Wednesday, March 11, 2009

Vermont Mental Health Experts Support Gay Marriage - News-

Vermont Mental Health Experts Support Gay Marriage - News-

updated 8:48 a.m. ET, Wed., March. 11, 2009

BURLINGTON, Vt. - The Vermont chapters of four national mental health organizations say the best research suggests a range of benefits to children of same-sex parents granted equal access to civil marriage under state law.

The state Legislature begins hearings next Monday to consider whether to replace Vermont's civil union statute with one that offers gay couples the right to marry.

Dr. Jackie Weinstock, a UVM professor and psychologist, released the joint statement of support signed by the state chapter of the National Psychiatric Association, the Psychological Association, the Association of Mental Health Counselors and the Vermont chapter of the National Association of Social Workers.

"What brings us here today," Weinstock said, "is a shared interest in the psychological well-being of all people." She said the groups want to "set the record straight" given what they said had been a "misinterpretation" of available scientific literature by marriage equality opponents.

"Research has shown children of same-sex couples are as likely as children of heterosexual parents to flourish," Weinstock said, adding "research shows same-sex parents are just as likely to provide healthy and supportive environments for children."

Representatives of the groups appearing with Weinstock at Monday's news conference said there had been "no dissent" on their boards before deciding to issue the joint statement.

Vermont law has allowed gay people to adopt children since 1993. In 2000, the Legislature created the nation's first civil union law though clinicians said children of gay couples still endure ridicule and emotional harm from societal elements because the government does not allow their parents equal treatment under the law.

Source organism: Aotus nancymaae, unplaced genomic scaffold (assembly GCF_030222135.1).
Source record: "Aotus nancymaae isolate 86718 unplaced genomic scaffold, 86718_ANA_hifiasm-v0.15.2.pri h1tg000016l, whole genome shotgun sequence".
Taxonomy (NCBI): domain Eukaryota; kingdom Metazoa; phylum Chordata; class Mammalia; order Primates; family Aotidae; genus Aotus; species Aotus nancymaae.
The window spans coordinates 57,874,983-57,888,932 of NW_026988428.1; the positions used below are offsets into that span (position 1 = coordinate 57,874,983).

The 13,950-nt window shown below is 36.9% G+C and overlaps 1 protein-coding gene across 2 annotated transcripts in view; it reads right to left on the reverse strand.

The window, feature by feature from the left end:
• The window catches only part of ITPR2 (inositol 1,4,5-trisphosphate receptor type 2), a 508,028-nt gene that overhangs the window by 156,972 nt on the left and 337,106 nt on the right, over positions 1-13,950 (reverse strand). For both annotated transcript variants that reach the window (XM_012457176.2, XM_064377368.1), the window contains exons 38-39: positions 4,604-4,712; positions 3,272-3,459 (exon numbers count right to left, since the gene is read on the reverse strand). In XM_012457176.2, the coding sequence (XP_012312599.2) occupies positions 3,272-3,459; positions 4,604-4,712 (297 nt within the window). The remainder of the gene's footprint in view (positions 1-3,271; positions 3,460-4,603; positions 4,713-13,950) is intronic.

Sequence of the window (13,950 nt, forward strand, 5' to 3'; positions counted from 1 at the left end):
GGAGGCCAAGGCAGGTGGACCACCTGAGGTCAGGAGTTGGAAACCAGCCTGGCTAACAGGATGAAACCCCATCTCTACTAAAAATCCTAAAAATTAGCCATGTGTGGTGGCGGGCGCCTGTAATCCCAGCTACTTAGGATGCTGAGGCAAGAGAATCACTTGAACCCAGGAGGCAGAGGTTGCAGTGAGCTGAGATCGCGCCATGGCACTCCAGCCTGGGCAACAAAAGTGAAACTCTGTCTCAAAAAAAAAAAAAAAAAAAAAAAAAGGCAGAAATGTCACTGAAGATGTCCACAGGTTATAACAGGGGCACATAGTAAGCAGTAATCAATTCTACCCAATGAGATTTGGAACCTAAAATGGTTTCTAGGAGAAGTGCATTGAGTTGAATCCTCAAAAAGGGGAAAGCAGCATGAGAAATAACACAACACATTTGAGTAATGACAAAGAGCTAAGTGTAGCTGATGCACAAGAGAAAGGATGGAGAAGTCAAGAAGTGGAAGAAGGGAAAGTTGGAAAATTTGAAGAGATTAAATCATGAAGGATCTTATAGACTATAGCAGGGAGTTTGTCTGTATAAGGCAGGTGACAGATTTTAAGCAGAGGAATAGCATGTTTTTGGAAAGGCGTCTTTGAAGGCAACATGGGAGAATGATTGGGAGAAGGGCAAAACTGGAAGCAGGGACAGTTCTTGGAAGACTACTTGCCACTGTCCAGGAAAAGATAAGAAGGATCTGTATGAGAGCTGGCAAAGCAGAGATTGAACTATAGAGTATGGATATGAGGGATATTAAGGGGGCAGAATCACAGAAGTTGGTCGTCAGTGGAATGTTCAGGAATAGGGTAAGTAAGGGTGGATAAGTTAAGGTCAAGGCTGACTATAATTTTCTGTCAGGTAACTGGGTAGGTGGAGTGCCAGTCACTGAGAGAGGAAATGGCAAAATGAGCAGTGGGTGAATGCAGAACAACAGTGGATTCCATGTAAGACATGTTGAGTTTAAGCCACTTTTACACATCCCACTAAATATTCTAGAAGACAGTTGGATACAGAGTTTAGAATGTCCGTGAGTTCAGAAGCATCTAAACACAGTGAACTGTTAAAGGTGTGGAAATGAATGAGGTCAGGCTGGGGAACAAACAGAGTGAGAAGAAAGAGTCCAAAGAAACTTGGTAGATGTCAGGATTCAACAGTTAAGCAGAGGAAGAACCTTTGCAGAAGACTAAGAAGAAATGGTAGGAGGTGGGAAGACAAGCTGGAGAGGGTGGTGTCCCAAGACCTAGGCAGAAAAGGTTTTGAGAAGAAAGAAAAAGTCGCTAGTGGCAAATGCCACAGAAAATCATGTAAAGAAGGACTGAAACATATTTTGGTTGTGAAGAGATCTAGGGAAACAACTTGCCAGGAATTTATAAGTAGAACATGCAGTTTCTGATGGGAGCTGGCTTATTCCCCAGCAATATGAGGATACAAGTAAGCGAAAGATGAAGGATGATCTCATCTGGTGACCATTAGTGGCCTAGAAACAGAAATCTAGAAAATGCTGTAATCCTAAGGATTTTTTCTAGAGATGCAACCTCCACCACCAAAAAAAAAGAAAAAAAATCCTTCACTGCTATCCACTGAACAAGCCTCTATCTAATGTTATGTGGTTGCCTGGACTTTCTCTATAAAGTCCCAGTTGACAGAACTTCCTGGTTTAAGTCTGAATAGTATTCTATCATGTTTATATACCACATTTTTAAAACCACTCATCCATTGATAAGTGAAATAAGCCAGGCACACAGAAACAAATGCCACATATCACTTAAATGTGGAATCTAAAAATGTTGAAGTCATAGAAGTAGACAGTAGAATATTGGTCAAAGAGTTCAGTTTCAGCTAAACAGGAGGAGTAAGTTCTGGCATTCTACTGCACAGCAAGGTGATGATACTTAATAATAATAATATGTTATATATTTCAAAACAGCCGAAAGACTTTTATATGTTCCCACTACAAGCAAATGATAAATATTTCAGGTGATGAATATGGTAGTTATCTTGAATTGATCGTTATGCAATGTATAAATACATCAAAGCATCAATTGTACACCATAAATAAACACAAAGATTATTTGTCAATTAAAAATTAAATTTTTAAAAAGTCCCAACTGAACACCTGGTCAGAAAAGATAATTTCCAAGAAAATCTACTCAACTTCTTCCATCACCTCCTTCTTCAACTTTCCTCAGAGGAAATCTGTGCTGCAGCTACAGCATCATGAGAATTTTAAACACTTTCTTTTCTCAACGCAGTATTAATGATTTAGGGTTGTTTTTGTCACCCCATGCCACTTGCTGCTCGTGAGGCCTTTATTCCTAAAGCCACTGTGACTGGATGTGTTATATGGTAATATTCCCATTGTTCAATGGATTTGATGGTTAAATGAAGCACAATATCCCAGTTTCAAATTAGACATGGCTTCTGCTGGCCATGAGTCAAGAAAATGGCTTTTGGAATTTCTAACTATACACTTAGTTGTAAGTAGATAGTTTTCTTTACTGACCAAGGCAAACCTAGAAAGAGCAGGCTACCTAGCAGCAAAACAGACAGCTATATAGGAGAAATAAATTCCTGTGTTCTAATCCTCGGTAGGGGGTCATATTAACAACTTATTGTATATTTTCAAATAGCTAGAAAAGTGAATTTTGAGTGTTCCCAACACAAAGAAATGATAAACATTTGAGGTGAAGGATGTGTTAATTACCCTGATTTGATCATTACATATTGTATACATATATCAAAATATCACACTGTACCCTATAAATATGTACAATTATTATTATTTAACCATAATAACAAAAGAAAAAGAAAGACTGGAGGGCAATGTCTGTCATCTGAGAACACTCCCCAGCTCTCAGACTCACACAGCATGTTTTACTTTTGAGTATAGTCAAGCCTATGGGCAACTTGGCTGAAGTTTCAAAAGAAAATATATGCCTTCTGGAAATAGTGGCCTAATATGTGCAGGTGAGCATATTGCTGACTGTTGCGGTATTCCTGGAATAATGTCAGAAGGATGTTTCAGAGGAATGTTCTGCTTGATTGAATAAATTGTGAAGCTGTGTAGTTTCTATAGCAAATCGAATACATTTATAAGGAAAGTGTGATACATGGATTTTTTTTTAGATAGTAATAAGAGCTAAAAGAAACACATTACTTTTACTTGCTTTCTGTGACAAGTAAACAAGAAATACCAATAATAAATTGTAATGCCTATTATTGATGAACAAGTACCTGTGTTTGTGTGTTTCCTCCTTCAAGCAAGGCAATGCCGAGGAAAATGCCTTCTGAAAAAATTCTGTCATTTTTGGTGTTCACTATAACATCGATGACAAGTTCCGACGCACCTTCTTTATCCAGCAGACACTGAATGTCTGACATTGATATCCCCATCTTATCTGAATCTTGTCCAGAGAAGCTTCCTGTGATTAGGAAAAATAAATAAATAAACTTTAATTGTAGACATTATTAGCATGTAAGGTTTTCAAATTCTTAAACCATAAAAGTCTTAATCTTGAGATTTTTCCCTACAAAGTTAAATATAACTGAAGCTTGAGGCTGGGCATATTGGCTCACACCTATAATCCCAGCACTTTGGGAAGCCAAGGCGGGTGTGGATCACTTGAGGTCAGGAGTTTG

Next week, Vermont House and Senate leaders open hearings, and plan preliminary votes, on granting full marriage equality.

Those for and against the legislation are expected to turn out in large numbers to weigh in on the question.

The leader of Vermont's Roman Catholic Church, Bishop Salvatore Matano, hopes to be there. Matano said children have a "natural right" to a mother and father, and said he feels a duty to speak "with great clarity and unambiguity" against the legislation, while recognizing the "sensitivity and divisiveness" of the issue.

Matano said the state's experience with civil unions has "certainly redefined the concept of marriage in Vermont, so that people see this as being the same as marriage."

Members of Vermont's religious community are expected to testify on Wednesday, March 18th, before the Senate Judiciary Committee. The speaker and Senate president scheduled a single public hearing on the bill that evening, from 6:30-8:30 p.m. in the House chamber at the Statehouse.

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